Fire plays a prominent role in the events of Life is Strange: Before the Storm’s second episode, titled Brave New World. Not only does it burn in a literal sense, with the blazing forests illuminating the background throughout the episode, but figuratively its destruction represents how the lives of both Chloe and Rachel are starting to crumble, both in their relationship with their parents and their disdain for Arcadia Bay.
Brave New World is perhaps the most honest, emotionally-impactful episode of the teen-drama series yet—and that includes the original DontNod adventure. Picking up the day after our duo skip school, the episode immediately sees Chloe and Rachel reprimanded for bunking off, which depending on your choices made sees the former suspended and the latter stripped of her role in the school performance of The Tempest.
While Chloe’s smart-mouthing is used as a front for her more vulnerable side, this is the first time we see her let her guard down properly. As such, Brave New World has some of the strongest dialogue and performances to date. We finally get to see a softer side to Chloe as she opens up to Rachel in some tender moments, resulting in a more nuanced characterisation and strong context for why she later goes off the rails in Life is Strange.
Similarly, we’re given a better opportunity to get to know Rachel, whose ambiguities are stripped away and given a chance to really shine as we’re introduced more to her home life and emotional state. The way Chloe and Rachel’s relationship progresses also feels more organic than episode one, and the knowledge of what’s to come in Life is Strange only works to accentuate the more heartwarming scenes between the duo. In short, it’s some of the franchise’s greatest sequences to date; no gimmicks, no ostentatious setpieces, just a raw, emotionally-driven set of scenes built on the foundations of a stellar cast.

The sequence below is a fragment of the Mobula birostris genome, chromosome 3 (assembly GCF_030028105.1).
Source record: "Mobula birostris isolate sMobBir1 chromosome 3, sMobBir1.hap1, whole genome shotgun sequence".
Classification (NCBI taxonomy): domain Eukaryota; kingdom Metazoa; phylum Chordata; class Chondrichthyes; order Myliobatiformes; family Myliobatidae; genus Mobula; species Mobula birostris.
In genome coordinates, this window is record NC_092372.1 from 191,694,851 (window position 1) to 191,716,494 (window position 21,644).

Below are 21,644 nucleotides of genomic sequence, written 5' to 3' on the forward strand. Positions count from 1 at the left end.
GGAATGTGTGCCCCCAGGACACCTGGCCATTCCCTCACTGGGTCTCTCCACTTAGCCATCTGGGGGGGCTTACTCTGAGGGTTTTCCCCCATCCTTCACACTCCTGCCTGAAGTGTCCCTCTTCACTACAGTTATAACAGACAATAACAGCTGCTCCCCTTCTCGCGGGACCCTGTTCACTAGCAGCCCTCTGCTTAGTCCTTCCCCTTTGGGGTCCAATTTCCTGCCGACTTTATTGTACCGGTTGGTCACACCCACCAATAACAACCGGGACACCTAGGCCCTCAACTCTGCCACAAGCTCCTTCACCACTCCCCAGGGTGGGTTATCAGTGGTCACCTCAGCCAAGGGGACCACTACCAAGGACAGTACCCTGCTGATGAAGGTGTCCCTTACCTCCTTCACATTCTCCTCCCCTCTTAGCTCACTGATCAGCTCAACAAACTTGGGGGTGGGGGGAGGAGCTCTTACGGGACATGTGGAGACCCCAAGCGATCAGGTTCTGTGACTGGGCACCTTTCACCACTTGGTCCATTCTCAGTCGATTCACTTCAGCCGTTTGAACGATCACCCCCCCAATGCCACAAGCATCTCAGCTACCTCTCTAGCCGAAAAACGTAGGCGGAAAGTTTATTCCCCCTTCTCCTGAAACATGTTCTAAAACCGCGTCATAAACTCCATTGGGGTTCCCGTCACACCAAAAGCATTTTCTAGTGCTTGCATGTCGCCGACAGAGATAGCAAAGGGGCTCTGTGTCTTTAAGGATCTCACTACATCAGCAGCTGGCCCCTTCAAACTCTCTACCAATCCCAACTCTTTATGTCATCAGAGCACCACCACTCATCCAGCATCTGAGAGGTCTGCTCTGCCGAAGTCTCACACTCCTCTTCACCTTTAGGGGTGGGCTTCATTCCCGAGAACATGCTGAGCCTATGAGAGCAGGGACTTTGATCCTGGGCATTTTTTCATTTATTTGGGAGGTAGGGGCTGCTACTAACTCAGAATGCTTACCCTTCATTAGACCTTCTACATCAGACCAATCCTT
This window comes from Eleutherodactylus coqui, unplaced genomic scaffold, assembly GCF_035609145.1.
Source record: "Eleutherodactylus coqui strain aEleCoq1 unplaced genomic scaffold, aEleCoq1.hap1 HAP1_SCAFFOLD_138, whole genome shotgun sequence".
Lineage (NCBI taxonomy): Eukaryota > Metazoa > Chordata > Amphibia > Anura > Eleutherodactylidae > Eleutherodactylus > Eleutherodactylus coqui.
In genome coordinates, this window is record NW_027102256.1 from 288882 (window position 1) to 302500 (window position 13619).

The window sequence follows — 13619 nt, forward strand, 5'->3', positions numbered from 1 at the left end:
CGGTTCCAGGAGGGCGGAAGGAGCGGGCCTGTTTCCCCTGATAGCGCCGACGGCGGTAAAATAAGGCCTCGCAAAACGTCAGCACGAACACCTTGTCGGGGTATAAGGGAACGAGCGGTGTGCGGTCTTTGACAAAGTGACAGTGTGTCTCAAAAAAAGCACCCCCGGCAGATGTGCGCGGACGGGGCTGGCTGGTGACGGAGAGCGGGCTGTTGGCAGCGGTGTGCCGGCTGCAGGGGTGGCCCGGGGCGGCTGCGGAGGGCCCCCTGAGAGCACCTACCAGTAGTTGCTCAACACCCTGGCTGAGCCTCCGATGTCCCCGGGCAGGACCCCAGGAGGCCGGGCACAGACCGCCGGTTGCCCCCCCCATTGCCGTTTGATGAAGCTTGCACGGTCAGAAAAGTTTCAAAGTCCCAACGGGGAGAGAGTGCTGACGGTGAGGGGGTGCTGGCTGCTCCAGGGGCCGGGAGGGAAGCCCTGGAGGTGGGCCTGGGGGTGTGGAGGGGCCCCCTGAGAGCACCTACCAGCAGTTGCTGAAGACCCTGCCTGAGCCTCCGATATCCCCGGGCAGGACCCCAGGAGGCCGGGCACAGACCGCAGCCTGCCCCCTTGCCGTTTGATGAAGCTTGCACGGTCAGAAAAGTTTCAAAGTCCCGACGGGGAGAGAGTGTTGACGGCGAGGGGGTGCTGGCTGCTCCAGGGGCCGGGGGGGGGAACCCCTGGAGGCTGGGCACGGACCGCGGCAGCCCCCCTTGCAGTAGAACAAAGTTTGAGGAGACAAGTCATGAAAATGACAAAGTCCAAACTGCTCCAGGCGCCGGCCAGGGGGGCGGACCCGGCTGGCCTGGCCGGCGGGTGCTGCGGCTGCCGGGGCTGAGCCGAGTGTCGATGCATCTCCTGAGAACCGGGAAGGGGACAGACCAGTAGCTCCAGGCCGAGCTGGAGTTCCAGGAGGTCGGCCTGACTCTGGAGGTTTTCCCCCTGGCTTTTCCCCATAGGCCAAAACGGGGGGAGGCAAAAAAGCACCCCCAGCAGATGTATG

As always, the events of the episode are punctuated by some rudimentary puzzles and text banter, which help flesh out the relationships with other characters. The simmering tension between Chloe and her mother is further exacerbated by David announcing he’s moving in, and we’re given further insight into how difficult her future ‘step-douche’ has made things for Chloe in the run up to his marriage to Joyce. Equally, the apparent infidelity between Rachel’s father and a mysterious blonde woman gives Amber’s voice actress a solid chance to flex her acting chops with some emotionally-charged dialogue. Both characters are given plenty of time to shine, and I found myself invested in both as a result — neither one felt sidelined at any point.
The choices you make also don’t feel inconsequential, with many of them impacting upon the nature of your relationship with Rachel, such as opting to take the blame for her or even sealing your feelings with a kiss. As such, Brave New World really feels like the dynamic between the duo is getting stronger, and unfolding in a natural way that puts you in the driving seat; evoking feelings of your own teenage crushes and the impact one person can have on you at such an important stage in your life.
Where Brave New World falters is when we’re forced away from Chloe and Rachel’s ongoing struggles. Scenes where you have to pinch some cash for drug dealer Frank or scour the junkyard for items to pimp out your future ride prove less compelling and feel more like an arbitrary way of elongating the episode length. Similarly, by eschewing the time-travelling mechanics, much of the puzzles lose their charm, and prove slightly dull. Nonetheless, the chance to explore some of the environments and dig deeper into other characters’ lives gives Brave New World a suitable amount of depth and intrigue.
Likewise, the chance to exploit Chloe’s penchant for tagging objects of interest with her trademark graffitti is a welcome addition, and helps keep the proceedings fresh with a chance to venture off the beaten track as it were.
Life is Strange’s charming art design continues to lend itself well to the picturesque community of Arcadia Bay. However, there’s no hiding from the fact the visuals themselves are of a low quality in places, which deter from the impact of some key sequences. The indie-flavored soundtrack continues to complement the simmering teen angst perfectly, while the performances of the cast – with the possible exception of the drama teacher, who has some of the most egregious dialogue in the entire series – are top notch.
Overall, Brave New World is a fantastic follow-up to Before the Storm’s premiere episode, and contains some of the series’ best writing to date. The blossoming relationship between Chloe and Rachel is both believable and heart-felt, and despite some dull moments and technical wrinkles, Episode Two can stand proud as some of Life is Strange’s best efforts to date.